Squamish Nation leadership has postponed its decision on the proposed Woodfibre LNG and associated FortisBC pipeline project until fall.
Meanwhile, some Squamish Nation members are saying they have been left out of the decision-making process altogether.
Squamish Nation member Beverly Brown joined about 18 other members on Friday in a rush-hour rally in North Vancouver to protest the proposed facility and their leadership’s handling of the issue.
Brown said there has been a lack of meaningful consultation about the project. Four meetings held for members prior to the release of the Squamish Nation’s recently announced 25 conditions were for information only, not for meaningful consultation, she said.
“They haven’t really got any feedback from the community, though they are trying to say in the media and in their news letters that they have got feedback from the community,” she said, adding that the community was never surveyed about the project.
“All of the negotiations have been done behind closed doors, amongst themselves. Membership has been completely excluded. We have had no say.”
Squamish’s Carol Joseph agreed.
“A lot of people are saying they never came to them,” she said.
There were two information meetings held last week specifically about the conditions, one at Totem Hall in Squamish and one in North Vancouver. Brown said her understanding is that Squamish Nation custom is that there be 30 days written notice to members on and off reserve for any meetings. Only a few days’ notice was given, she said.
At the Squamish meeting, about 48 members were in attendance, and at the North Vancouver, about 60, she said. The Squamish Nation has approximately 4,000 members.
But Chief Ian Campbell said it was “simply not true” that membership was not consulted on the project.
“While a few critics get most of the press, some members have a more open mind when it comes to the proposal,” Campbell said.
“But all Squamish Nation members have had their opinion reflected in the [Squamish Nation] Assessment Report, which was based on information collected from members through a series of community meetings, plain language bulletins, focus group sessions, email and telephone correspondence. All this was part of a comprehensive program of public education designed specifically for Squamish Nation members. This program started November 2014 and continues to this day.”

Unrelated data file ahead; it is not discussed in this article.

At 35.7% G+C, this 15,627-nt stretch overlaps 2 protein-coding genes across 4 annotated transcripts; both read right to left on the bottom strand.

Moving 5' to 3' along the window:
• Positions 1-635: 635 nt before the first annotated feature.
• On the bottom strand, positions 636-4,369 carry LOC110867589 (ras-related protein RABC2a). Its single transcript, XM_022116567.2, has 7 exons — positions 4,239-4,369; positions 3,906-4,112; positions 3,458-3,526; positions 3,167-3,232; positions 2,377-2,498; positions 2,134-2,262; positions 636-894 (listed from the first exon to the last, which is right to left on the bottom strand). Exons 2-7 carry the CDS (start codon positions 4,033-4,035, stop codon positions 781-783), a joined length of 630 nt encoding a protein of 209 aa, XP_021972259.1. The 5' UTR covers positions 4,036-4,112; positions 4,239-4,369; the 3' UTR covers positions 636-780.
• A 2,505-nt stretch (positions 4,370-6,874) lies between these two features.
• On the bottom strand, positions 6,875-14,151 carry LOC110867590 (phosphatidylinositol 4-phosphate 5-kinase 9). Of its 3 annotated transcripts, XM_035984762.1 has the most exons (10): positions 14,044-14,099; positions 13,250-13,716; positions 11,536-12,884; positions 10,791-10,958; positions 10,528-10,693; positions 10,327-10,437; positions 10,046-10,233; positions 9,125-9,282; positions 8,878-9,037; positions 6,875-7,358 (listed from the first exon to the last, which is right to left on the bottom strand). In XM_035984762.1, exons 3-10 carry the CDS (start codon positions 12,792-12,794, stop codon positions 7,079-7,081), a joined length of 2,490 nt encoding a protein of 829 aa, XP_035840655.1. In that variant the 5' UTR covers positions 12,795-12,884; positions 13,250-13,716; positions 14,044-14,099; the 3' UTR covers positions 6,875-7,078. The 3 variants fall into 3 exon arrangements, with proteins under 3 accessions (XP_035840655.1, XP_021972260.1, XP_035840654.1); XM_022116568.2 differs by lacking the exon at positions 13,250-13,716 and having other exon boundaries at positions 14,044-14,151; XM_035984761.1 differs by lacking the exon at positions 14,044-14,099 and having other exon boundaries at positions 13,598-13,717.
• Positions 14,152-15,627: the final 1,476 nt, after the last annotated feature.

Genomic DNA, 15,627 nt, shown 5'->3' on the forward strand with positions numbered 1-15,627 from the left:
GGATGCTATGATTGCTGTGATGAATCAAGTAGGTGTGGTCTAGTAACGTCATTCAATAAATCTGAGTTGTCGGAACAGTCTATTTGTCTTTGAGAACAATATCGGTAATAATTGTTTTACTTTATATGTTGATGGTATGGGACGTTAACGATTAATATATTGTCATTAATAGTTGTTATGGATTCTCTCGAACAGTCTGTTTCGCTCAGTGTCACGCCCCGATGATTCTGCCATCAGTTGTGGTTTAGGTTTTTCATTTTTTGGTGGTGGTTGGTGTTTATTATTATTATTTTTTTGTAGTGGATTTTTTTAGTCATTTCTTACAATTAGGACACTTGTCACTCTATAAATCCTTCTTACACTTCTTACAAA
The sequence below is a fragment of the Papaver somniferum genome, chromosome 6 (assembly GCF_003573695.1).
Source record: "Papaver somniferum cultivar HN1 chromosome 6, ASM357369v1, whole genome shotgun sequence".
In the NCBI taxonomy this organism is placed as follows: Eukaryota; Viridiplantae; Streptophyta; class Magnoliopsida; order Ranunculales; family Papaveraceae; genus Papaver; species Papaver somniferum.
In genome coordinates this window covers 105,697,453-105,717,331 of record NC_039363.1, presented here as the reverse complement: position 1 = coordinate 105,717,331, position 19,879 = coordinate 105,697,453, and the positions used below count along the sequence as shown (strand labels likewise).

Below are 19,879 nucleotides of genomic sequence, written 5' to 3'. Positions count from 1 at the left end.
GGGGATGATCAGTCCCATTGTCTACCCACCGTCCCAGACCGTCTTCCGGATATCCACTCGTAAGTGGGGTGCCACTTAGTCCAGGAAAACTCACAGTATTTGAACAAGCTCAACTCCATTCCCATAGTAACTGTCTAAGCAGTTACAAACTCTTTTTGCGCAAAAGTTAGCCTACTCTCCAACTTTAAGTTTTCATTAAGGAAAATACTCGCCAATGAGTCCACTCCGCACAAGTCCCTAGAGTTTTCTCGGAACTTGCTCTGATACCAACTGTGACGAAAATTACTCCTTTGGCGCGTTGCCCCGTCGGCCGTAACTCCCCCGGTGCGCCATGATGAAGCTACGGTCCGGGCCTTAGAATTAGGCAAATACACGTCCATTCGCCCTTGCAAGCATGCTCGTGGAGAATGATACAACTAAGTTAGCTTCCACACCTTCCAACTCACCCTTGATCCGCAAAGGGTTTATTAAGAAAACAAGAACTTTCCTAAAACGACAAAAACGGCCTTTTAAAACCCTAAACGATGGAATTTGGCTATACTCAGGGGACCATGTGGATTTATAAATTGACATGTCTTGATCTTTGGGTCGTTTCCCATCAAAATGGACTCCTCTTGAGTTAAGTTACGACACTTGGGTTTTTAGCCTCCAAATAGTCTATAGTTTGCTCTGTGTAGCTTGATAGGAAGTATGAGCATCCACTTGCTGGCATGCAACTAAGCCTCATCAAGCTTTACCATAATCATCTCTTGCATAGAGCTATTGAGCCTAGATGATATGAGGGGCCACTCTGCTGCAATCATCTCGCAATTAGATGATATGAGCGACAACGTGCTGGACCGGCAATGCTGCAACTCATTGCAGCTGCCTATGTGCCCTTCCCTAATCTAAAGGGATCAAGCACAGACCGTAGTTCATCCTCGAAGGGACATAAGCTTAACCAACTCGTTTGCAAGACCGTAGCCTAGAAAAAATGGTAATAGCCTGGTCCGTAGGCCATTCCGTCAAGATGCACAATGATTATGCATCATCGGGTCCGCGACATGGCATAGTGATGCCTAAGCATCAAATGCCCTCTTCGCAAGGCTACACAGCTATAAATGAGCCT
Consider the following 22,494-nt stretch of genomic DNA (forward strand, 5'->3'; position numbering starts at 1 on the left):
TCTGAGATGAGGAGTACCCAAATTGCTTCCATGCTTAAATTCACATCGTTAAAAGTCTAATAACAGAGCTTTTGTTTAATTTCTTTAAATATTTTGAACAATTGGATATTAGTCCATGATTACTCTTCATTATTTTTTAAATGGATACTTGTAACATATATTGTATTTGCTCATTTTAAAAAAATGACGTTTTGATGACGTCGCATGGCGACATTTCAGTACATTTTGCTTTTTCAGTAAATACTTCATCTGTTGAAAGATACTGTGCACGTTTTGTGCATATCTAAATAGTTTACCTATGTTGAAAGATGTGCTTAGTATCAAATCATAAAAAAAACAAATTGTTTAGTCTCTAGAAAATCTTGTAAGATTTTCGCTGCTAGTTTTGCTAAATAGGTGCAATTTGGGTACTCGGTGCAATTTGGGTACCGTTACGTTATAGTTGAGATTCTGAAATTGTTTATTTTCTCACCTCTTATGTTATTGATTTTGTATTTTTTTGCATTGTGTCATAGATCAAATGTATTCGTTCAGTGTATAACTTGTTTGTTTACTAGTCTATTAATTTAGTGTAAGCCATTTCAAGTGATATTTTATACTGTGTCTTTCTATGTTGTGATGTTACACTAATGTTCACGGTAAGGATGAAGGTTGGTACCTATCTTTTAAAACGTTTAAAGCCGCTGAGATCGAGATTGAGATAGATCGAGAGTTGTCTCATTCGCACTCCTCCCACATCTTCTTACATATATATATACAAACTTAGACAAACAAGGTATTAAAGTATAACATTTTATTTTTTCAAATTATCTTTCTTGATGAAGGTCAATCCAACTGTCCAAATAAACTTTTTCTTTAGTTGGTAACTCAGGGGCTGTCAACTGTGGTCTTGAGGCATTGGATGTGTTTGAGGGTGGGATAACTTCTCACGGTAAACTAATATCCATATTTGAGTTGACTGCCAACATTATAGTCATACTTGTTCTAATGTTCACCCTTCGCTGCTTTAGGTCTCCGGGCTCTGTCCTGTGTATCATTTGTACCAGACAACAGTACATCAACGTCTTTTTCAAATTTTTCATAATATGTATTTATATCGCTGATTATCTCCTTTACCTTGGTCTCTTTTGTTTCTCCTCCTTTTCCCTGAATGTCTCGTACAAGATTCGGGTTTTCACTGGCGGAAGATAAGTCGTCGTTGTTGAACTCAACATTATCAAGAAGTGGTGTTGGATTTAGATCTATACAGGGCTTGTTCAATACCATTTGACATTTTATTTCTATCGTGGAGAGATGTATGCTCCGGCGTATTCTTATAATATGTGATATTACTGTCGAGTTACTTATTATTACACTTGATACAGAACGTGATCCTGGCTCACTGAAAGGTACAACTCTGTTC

Under the Indian Act, Squamish Nation is not obligated to hold a referendum on developments on off-reserve lands, according to Campbell.
Brown said the actual site of the proposed facility is a traditional Squamish Nation village.
She said the information presented by the leadership about the project has been one-sided in support of the liquefied natural gas plant.
The provincial government paid for the Squamish Nation process that led to the Squamish Nation Assessment Report, Brown said.
“It is a conflict for the government to pay for the Nation’s assessment,” she said.
According to Campbell, Woodfibre LNG and FortisBC paid a fee to enter into the Squamish assessment process, “which covered all costs associated with the review of their respective projects. The province and federal governments also offered capacity funds for the Squamish Nation to participate in their assessment.”
In the end, the Squamish Nation assessment is just the province’s assessment with talk of First Nation’s culture and traditions thrown in, Brown said.
“There was nothing to go above and beyond to protect our cultural national rights as people. It doesn’t go far enough,” she said.
Campbell said while it is true that a portion of the Squamish process was to assess the information Woodfibre LNG and FortisBC submitted to the provincial environmental assessment, “the identification of Squamish Nation interests and values were all community driven.”
The Squamish Nation also required new information not available in the provincial process, Campbell said.
Brown said while the leadership put forward conditions to be met in order for the LNG facility to go through, her feeling is that most of the membership does not want the facility at all.
“In the two meetings that I attended, I heard many people over and over – ‘no to LNG’ and we heard council over and over trying to push the project onto the community,” Brown said.
“The people aren’t for it,” she said. “I am dead set against it.”